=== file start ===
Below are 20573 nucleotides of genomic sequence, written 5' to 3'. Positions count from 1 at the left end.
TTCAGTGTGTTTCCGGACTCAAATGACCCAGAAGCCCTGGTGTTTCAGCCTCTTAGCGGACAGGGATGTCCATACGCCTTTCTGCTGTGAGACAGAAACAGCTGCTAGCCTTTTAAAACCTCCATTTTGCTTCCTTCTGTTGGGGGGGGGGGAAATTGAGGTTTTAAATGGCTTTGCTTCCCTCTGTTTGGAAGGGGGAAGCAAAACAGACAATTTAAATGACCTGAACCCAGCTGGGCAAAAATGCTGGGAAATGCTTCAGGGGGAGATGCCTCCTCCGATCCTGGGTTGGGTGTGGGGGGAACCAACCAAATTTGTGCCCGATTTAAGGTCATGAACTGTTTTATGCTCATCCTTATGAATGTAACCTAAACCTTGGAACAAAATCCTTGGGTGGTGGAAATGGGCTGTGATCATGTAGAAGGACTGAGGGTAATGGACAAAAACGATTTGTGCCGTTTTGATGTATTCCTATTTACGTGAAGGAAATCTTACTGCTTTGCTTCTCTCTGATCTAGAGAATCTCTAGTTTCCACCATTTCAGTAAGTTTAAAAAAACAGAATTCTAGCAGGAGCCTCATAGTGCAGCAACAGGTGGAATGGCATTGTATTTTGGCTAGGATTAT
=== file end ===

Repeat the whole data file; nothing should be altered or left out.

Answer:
Below are 20573 nucleotides of genomic sequence, written 5' to 3'. Positions count from 1 at the left end.
TTCAGTGTGTTTCCGGACTCAAATGACCCAGAAGCCCTGGTGTTTCAGCCTCTTAGCGGACAGGGATGTCCATACGCCTTTCTGCTGTGAGACAGAAACAGCTGCTAGCCTTTTAAAACCTCCATTTTGCTTCCTTCTGTTGGGGGGGGGGGAAATTGAGGTTTTAAATGGCTTTGCTTCCCTCTGTTTGGAAGGGGGAAGCAAAACAGACAATTTAAATGACCTGAACCCAGCTGGGCAAAAATGCTGGGAAATGCTTCAGGGGGAGATGCCTCCTCCGATCCTGGGTTGGGTGTGGGGGGAACCAACCAAATTTGTGCCCGATTTAAGGTCATGAACTGTTTTATGCTCATCCTTATGAATGTAACCTAAACCTTGGAACAAAATCCTTGGGTGGTGGAAATGGGCTGTGATCATGTAGAAGGACTGAGGGTAATGGACAAAAACGATTTGTGCCGTTTTGATGTATTCCTATTTACGTGAAGGAAATCTTACTGCTTTGCTTCTCTCTGATCTAGAGAATCTCTAGTTTCCACCATTTCAGTAAGTTTAAAAAAACAGAATTCTAGCAGGAGCCTCATAGTGCAGCAACAGGTGGAATGGCATTGTATTTTGGCTAGGATTAT